Enslaving people in ignorance is the cruelest form of imprisonment!
I say that everyone should utterly reject organized faith practice that hurts people!
I say that everyone should utterly reject government policy (and those who make it) that hurts people!
I am personally fed up with religious and political liars whose lies promote only themselves and end up hurting people. America: Stop supporting the people that are hurting you!
- Number, Timing, and Duration of Marriages and Divorces: 2009
- Marriage in the United States
- 15 Ways to Predict Divorce
- Hey Fox, What About This “War on Marriage?” Divorce Rates Are Highest Among Evangelicals is the article that sparked my curiosity.
- U.S. Divorce Rates for Various Faith Groups, Age Groups, & Geographic Areas This article provided these very informative resources below:
- “Christians are more likely to experience divorce than are non-Christians,” Barna Research Group, 1999-DEC-21, at:
(Barna no longer has this report online. However, a review of the report is at:
- AANews, Posting #699, issued by American Atheists on 2000-JAN-2.
- Michael Inglis, “Survey of the Unification Church 1982 marriages,” at:
- “Bible belt has nation’s worse divorce rate,” CNN.com, 1999-NOV-12. Online at:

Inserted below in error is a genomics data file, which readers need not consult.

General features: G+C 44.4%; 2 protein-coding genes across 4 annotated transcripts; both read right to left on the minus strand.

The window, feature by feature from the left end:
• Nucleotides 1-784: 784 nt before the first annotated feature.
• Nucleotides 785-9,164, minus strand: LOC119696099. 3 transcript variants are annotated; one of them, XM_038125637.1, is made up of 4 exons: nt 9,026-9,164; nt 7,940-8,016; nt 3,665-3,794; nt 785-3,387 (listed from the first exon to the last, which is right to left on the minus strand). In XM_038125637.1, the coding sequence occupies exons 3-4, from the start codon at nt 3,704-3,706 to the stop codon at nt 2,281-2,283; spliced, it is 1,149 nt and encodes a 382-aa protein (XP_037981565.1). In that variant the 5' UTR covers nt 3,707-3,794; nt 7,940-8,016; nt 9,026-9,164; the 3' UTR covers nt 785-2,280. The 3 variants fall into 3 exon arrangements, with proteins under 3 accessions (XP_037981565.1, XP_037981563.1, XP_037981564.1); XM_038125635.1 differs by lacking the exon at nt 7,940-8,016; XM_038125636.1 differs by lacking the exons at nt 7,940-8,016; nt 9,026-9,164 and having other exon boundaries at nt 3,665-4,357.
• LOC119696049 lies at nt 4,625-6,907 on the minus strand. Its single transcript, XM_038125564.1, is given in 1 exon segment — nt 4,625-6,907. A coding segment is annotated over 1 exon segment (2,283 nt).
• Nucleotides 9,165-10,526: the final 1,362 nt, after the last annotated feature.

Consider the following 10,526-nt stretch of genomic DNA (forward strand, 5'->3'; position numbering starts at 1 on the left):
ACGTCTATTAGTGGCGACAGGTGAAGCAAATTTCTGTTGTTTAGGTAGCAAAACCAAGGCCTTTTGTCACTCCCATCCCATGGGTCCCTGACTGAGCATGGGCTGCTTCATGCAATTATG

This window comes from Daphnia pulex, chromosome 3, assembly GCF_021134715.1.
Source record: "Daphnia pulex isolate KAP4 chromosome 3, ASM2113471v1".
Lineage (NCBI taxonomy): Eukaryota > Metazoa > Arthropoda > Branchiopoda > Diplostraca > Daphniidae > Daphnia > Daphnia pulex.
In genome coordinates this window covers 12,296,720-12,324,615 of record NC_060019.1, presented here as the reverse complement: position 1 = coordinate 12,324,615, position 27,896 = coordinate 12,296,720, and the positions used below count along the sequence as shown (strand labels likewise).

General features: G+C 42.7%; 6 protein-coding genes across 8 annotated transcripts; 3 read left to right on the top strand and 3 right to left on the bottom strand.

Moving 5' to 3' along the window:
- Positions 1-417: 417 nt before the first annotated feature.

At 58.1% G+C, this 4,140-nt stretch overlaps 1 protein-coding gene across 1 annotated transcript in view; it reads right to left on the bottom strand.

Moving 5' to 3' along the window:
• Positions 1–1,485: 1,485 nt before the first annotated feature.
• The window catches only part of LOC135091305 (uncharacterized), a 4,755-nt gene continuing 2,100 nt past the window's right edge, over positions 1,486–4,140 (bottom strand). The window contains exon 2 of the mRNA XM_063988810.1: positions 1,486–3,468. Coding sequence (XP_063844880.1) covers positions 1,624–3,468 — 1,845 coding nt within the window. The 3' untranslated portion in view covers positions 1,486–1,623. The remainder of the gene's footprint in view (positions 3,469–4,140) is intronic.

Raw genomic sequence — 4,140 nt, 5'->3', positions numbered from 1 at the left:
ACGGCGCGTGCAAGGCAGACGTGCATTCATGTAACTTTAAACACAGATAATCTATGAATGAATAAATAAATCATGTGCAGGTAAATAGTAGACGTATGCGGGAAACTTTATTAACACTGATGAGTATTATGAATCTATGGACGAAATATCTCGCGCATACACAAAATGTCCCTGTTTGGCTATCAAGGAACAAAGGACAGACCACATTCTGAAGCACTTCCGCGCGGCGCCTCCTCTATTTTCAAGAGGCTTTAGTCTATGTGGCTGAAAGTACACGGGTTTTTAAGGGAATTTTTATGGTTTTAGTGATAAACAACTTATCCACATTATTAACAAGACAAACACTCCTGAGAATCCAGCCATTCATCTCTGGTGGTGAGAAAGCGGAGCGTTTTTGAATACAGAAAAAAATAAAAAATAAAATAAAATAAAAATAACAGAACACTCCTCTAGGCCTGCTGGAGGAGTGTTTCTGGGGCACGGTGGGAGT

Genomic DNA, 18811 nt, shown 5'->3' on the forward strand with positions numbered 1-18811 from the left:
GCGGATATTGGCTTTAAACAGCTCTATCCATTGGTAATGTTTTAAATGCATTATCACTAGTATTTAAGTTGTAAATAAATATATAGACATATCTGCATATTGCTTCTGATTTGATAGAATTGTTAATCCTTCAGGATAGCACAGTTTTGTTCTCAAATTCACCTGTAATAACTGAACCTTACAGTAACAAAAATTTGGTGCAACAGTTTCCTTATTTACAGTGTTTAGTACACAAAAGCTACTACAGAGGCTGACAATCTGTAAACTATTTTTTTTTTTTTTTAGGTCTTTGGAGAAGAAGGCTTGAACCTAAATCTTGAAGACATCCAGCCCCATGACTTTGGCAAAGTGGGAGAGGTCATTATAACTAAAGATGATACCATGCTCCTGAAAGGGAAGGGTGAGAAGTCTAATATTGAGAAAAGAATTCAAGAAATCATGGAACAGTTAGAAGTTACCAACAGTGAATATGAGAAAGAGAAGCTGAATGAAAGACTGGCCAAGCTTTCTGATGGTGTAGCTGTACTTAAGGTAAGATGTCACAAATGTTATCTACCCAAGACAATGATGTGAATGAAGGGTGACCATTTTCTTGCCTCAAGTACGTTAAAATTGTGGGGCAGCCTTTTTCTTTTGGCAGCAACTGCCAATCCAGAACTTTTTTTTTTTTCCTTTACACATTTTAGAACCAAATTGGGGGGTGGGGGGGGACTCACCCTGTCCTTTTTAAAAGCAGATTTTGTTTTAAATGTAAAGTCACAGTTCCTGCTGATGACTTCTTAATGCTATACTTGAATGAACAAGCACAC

(Cache copy as of 2000-FEB-11. The page has since expired.) A similar report is at:
- David Crary, “Deep in the Bible Belt, a counterattack on the nation’s worst divorce rate,” Detroit News, 1999-NOV-11, at:
- “Survey provides profile of Protestant Pastors,” 1998-JAN-6, at:
- “Divorce statistics collection: Summary of findings so far,” Americans for Divorce Reform, at:
- “Fresh Thinking Needed on Divorce Issues,” Jesus Journal, at:
- John Rossomando, “Born-Again Christians No More Immune to Divorce Than Others, Says Author,” CNSNews, 2002-JAN-21, at:
- Donald Hughes, “The Divorce Reality.” 109 pages. This is an eBook written from a positive, conservative Christian. It can be purchased and then downloaded from Theatron Media at: www.Bookstore.TheatronMedia.com
- William V. D’Antonio, “Walking the walk on family values,” The Boston Globe, 2004-OCT-31, at:
- James Veverka, “The moral hypocrisy of the Bible Belt,” Stop The Religious Right, undated, at:
- Arland Thornton, “Children and Marital Stability,” Journal of Marriage and the Family, Vol. 39, #3, 1977-AUG, Pages 531-539. Abstract at:
- Aandrew Cherlin, “The effect of children on marital dissolution,” Demography©, Vol. 14, #3, 1977-AUG, Pages 265 to 272. Abstract at:
- “Bible Belt Leads U.S. In Divorces,” National Center for Policy Analysis, 1999-NOV-19, at:
- “U.S. state divorce rates…including 2004 data.” Divorce Reform, at:
The efforts of GOP legislators and various religious entities to insert themselves into women’s personal heath decisions and to do everything they can to keep women down and to roll back the clock on all strides previously taken towards women’s equality in our society are well known to us all. The following data graph illustrates what may be the most serious and dangerous front in the “War On Women. SOB
I’ve bee reading Atheist Camel for a while and I found this post particularly enlightening as I’ve had similar experiences with theists. Read and enjoy then book mark Atheist Camel. SOB